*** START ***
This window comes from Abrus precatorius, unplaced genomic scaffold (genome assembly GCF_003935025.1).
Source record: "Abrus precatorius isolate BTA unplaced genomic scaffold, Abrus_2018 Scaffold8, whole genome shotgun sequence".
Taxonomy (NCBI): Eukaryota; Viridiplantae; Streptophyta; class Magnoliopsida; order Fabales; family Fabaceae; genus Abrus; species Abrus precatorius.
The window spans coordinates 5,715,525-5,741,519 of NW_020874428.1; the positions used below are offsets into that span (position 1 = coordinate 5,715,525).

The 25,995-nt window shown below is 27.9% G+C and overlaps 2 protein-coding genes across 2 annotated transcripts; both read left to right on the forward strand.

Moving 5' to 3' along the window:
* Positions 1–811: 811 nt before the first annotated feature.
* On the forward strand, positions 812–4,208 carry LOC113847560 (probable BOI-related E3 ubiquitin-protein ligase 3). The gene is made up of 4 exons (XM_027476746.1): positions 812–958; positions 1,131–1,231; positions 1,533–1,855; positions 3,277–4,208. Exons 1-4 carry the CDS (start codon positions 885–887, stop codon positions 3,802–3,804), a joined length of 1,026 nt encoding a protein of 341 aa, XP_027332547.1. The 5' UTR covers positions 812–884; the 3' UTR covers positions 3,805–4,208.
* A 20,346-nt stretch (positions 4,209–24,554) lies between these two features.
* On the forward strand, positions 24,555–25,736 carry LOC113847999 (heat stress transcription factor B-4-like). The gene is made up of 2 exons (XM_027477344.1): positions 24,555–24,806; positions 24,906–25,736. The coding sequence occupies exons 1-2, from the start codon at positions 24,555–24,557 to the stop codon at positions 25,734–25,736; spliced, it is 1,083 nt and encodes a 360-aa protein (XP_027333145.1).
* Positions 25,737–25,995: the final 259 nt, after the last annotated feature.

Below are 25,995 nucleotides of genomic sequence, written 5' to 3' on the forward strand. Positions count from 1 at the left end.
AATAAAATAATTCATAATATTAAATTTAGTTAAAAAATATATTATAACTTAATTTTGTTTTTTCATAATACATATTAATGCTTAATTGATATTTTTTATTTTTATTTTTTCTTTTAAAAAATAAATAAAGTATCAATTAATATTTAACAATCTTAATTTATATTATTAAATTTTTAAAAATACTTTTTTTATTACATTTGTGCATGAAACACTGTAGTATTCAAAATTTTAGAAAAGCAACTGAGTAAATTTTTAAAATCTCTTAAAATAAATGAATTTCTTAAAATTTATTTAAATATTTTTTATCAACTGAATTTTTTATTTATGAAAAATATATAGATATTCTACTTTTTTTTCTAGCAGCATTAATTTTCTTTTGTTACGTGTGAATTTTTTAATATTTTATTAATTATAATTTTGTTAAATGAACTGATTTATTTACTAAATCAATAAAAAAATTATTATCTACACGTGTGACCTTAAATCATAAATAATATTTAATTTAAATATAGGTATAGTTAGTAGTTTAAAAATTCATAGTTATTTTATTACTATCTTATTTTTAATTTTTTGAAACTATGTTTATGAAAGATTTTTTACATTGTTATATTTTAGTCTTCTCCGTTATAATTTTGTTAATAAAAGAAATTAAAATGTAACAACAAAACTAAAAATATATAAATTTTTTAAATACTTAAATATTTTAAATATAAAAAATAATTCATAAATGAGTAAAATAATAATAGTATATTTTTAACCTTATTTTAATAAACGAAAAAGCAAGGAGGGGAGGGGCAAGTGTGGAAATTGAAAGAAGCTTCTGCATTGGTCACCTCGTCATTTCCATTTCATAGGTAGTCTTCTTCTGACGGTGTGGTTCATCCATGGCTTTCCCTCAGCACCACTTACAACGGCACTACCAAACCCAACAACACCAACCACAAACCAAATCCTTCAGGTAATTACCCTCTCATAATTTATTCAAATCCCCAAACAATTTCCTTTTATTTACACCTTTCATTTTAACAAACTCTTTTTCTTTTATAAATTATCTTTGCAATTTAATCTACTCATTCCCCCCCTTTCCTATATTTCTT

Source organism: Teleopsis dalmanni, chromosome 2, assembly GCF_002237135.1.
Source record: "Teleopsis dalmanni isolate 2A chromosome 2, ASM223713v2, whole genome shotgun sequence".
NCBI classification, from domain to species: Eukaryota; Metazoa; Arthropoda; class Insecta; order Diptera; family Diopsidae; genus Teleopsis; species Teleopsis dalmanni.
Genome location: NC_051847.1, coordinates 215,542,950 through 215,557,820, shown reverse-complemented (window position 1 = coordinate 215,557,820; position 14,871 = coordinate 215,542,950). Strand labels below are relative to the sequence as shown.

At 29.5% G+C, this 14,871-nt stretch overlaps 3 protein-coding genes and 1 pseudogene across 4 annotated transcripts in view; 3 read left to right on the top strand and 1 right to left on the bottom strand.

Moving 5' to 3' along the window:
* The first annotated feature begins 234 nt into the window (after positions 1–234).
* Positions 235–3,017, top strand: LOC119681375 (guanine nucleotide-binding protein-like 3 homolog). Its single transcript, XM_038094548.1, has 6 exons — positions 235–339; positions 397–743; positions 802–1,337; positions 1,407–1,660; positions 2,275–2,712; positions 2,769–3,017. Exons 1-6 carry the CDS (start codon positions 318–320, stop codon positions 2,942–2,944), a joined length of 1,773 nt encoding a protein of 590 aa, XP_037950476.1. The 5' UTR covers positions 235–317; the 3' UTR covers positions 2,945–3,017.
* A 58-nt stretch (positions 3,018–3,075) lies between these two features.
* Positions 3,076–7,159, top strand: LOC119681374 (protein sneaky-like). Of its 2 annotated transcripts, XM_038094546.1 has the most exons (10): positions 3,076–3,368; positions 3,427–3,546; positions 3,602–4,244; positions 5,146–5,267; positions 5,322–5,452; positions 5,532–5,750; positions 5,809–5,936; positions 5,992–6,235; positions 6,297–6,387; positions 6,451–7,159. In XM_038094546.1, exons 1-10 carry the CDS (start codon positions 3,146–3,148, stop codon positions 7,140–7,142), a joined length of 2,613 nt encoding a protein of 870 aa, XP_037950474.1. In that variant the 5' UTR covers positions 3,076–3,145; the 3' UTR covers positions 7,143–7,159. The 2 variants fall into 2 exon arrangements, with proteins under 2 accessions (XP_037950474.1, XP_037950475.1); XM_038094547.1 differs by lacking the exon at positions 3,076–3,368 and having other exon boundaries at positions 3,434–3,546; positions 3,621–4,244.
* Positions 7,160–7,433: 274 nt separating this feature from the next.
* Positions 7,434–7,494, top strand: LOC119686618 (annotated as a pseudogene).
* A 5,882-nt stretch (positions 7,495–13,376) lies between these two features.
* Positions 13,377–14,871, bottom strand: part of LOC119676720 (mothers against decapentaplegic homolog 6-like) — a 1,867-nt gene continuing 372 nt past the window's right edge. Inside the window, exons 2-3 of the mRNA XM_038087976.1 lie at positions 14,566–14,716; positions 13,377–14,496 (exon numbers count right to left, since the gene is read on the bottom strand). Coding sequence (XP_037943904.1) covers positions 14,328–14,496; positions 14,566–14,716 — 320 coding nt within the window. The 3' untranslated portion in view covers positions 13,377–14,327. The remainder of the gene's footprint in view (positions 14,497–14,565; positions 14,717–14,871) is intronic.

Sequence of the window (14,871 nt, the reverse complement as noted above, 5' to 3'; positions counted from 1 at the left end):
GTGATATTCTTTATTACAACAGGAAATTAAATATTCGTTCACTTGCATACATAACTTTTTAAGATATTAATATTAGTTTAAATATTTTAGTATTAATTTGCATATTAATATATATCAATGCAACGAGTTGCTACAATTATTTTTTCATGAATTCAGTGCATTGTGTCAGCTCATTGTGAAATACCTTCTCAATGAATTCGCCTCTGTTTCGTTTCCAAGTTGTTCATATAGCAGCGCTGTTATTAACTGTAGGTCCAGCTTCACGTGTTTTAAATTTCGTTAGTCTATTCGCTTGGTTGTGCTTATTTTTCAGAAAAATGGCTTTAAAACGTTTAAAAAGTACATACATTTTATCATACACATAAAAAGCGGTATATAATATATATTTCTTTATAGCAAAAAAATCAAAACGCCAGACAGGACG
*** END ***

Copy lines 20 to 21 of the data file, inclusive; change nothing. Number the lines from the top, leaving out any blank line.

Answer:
* The first annotated feature begins 234 nt into the window (after positions 1–234).
* Positions 235–3,017, top strand: LOC119681375 (guanine nucleotide-binding protein-like 3 homolog). Its single transcript, XM_038094548.1, has 6 exons — positions 235–339; positions 397–743; positions 802–1,337; positions 1,407–1,660; positions 2,275–2,712; positions 2,769–3,017. Exons 1-6 carry the CDS (start codon positions 318–320, stop codon positions 2,942–2,944), a joined length of 1,773 nt encoding a protein of 590 aa, XP_037950476.1. The 5' UTR covers positions 235–317; the 3' UTR covers positions 2,945–3,017.